Environmental Health Environmental Health A photo of 2 African boys

Population, Health and Environment (PHE) Projects

Woodrow Wilson Center/Environmental Change and Security Program (ECSP) - Population, Health and Enironment Initiative.

ECSP’s Population, Health, and Environment Initiative (http://www.wilsoncenter.org/phe) explores the linkages among reproductive health, infectious disease, and natural resource management, within the context of foreign policy and global security.

Development Challenge
Some of the violent conflicts on today’s front page—like Nepal or Darfur—have deep roots in rapid population growth and environmental degradation.  But these roots are often overlooked in favor of explanations that are easier to see and understand.  Global population and health dynamics—such as urbanization, “youth bulge,” migration, and the spread of HIV/AIDS—can affect political, economic, and social stability.  However, the security and foreign policy communities do not always recognize the links connecting insecurity to population and health issues.  Understanding these powerful underlying forces helps policymakers and development professionals devise strategies to reduce the chances of such conflicts and improve security for all.

ECSP (http://wilsoncenter.org/ecsp) shares lessons from population, health, and conservation programs that improve security—environmental, national, and human—by improving knowledge about and access to family planning and other public health services, and by encouraging sustainable natural resource management in the developing world.  ECSP highlights research and fieldwork that combine health services (both reproductive health and primary) with natural resource management and conservation programs.

As part of the Woodrow Wilson International Center for Scholars (http://www.wilsoncenter.org), ECSP provides a nonpartisan, non-advocacy forum for the exchange of information, experiences, opinions, and practices.  This forum is critical for optimizing the effectiveness of integrated population, health, and environment (PHE) programs within the larger fields of development aid, foreign policy, and international relations.  At the Wilson Center, field practitioners, academic researchers, government policymakers, security professionals, foundations, and the NGO community are given the opportunity to discuss issues, share best practices, and collaborate across disciplinary and sectoral lines.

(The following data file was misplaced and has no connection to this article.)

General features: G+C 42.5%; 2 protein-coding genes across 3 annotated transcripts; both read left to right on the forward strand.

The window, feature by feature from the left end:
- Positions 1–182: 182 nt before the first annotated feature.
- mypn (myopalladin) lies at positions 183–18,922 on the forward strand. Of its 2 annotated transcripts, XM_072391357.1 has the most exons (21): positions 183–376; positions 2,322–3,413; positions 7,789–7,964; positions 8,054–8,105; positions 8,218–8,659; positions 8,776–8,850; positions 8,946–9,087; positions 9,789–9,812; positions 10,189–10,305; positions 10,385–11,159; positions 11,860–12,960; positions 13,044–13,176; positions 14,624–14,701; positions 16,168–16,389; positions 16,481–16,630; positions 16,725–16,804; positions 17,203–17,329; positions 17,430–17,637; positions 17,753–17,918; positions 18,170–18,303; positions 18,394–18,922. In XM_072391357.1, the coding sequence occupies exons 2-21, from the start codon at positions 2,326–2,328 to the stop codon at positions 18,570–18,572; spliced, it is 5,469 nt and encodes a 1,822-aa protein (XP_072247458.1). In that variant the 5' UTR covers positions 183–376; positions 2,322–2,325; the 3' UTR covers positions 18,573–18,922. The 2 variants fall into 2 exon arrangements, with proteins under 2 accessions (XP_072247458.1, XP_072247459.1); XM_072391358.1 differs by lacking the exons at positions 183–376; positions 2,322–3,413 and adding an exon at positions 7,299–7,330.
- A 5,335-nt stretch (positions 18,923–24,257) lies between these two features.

ECSP holds more than 50 meetings, seminars, and other events each year.  Most are webcast live around the world and archived for future viewing.  A comprehensive list of past events, including videos, summaries, and presentations, is available at http://www.wilsoncenter.org/ecspevents.

ESCP events provide Washington, D.C., development professionals with the opportunity to engage big thinkers, such as Jane Goodall, Jared Diamond, Rita Colwell, R.K. Pachauri, and Jeffrey Sachs, and meet with political players, such as Gro Harlem Brundtland , Mikhail Gorbachev, Peter Piot, General Anthony Zinni, and Senators Richard Lugar and Max Baucus.  ECSP also hosts less visible—but no less insightful—activists and scholars struggling to improve life in developing countries.

ECSP produces and disseminates nonpartisan research and publications, including the annual Environmental Change and Security Program Report, the only journal dedicated to environmental security, which was recently named Best Population Journal by the Population Institute.  An occasional paper series, FOCUS, features Wilson Center speakers sharing best practices from population, health, and conservation programs.  These publications are available for download, free of charge, at http://www.wilsoncenter.org/ecsppubs. ECSP News, a monthly e-newsletter, delivers news, summaries, and invitations to thousands of email recipients; to subscribe, go to http://www.wilsoncenter.org/ecspsubscribe